At home my own kids were not my kids, as I was so busy preparing and correcting. I remember thinking, what good did Moray House do me? For the first time my work and my home life were in a guddle. Also I was no longer my own boss. I was answerable to the head and had 35 bosses in the classroom. But after a week's complete break, when I just enjoyed my own children, I walked back into the classroom with more confidence.
Things improved through that year as I began to feel in control, but the real turning point for me came when I was given Primary 7. I went in like a dose of salts and told them they'd been getting away with murder and that was all finished.
For two to three weeks I didn't smile and stalked about like a policeman. I threw things on the floor and stamped on them. Said I wasn't marking that jotter - put it in the bin. We really did things in that class. When they left, we were all weeping. Five of them later went to university. I still get Christmas cards from some of them. One drives her own kids some distance to this school every morning, because she wants them in my school.
I did a lot of outdoor education with the children, hillwalking and orienteering. There was a choir too. The school was on a real high in that period.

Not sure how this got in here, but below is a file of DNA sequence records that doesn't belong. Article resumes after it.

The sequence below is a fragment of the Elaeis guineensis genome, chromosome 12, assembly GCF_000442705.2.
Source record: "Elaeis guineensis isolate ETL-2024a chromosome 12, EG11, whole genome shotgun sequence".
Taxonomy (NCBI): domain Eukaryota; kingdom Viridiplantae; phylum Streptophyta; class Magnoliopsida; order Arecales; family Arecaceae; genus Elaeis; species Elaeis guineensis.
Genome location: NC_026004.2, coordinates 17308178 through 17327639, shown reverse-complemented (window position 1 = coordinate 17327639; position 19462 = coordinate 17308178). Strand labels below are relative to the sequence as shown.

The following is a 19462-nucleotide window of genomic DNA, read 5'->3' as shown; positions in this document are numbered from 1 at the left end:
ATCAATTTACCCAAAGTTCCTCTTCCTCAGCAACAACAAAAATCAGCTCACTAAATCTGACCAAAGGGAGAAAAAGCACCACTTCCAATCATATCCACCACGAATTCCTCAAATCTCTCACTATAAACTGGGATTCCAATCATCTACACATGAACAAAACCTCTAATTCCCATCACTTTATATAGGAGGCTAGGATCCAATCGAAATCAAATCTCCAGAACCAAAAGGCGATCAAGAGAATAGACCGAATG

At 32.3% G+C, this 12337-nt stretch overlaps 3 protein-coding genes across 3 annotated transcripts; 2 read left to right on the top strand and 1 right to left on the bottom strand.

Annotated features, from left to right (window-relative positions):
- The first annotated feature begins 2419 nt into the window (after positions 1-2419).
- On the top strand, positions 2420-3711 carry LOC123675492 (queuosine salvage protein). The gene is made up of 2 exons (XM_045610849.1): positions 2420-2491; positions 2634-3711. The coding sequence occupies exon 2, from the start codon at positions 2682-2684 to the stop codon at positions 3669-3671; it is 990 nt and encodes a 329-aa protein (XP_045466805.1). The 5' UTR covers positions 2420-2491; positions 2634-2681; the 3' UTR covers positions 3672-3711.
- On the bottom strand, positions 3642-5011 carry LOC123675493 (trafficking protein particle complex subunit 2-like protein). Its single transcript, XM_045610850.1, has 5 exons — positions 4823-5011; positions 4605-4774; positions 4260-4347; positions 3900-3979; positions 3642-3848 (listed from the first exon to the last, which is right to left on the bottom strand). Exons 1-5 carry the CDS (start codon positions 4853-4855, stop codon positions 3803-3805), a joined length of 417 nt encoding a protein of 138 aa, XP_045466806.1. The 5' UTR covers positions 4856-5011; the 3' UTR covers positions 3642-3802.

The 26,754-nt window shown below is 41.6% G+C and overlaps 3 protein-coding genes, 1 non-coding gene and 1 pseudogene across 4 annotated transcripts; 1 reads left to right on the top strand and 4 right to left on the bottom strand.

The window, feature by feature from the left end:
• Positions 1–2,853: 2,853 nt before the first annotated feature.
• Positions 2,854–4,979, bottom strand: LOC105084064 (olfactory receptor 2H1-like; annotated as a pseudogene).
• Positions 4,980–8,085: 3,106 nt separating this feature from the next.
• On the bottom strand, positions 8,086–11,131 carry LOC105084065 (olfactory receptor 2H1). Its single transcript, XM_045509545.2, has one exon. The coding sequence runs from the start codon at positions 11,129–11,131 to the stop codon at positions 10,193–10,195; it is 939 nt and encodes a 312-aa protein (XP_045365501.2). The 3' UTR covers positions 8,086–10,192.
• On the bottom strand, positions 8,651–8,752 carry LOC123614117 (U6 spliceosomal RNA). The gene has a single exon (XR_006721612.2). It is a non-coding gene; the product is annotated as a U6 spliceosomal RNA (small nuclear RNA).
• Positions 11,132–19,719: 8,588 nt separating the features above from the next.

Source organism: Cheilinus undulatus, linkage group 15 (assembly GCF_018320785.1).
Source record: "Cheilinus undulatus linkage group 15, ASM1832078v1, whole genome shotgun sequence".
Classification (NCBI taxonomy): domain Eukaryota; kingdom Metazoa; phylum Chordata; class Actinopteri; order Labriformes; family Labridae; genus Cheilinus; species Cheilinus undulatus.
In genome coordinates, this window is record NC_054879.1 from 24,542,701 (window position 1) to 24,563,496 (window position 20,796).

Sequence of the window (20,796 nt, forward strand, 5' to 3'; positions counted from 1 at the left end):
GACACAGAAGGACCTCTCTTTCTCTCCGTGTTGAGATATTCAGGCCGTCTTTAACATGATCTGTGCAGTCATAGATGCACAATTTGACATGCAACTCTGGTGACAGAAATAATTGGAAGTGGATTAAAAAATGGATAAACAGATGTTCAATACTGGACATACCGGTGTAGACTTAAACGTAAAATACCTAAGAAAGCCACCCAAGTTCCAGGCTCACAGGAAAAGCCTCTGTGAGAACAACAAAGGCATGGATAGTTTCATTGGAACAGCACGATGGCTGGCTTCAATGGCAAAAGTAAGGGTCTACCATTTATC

On my first day on the staff I had felt very little. I was the sprog probationer, not the big noise I had been among the parents. I soon felt comfortable with most staff, although I felt different to the younger ones because I had family responsibilities and a mortgage.
The infant mistress approved of me because my kids were bright, which she never tired attributing to the fact that we refused to have a TV in the house.
One of my daughters was in my class once, but she was very mature and always called me Mrs Lowrey. She never took advantage of the fact that I was her mother. In fact, if anything, I was a bit harder on her than the others.
After about 13 years teaching, I began to get a bit restless and started applying for jobs. At 50 I became the assistant head to Tony Dilworth here, and then five years later succeeded him. Sometimes, when I walk in the gate, I get a flashback to the days when I would come in as a parent with my brood. Parents who knew me then were puzzled by the way I brought them up - no TV but with music and "awfy educational toys". "What are you going to do with all that money?" they asked, when I first came back as a teacher (and earned pound;1,650 a year). They couldn't understand why I wasn't going to Spain or buying a car. I didn't drive and we were saving to buy a house of our own. "Why?" they asked.
We eventually moved out, because it became too much never being off duty, people asking you in the shops about their son. But people were supportive, and proud of me too, I think. "I kent her when she had nothing" is the phrase I hear a lot.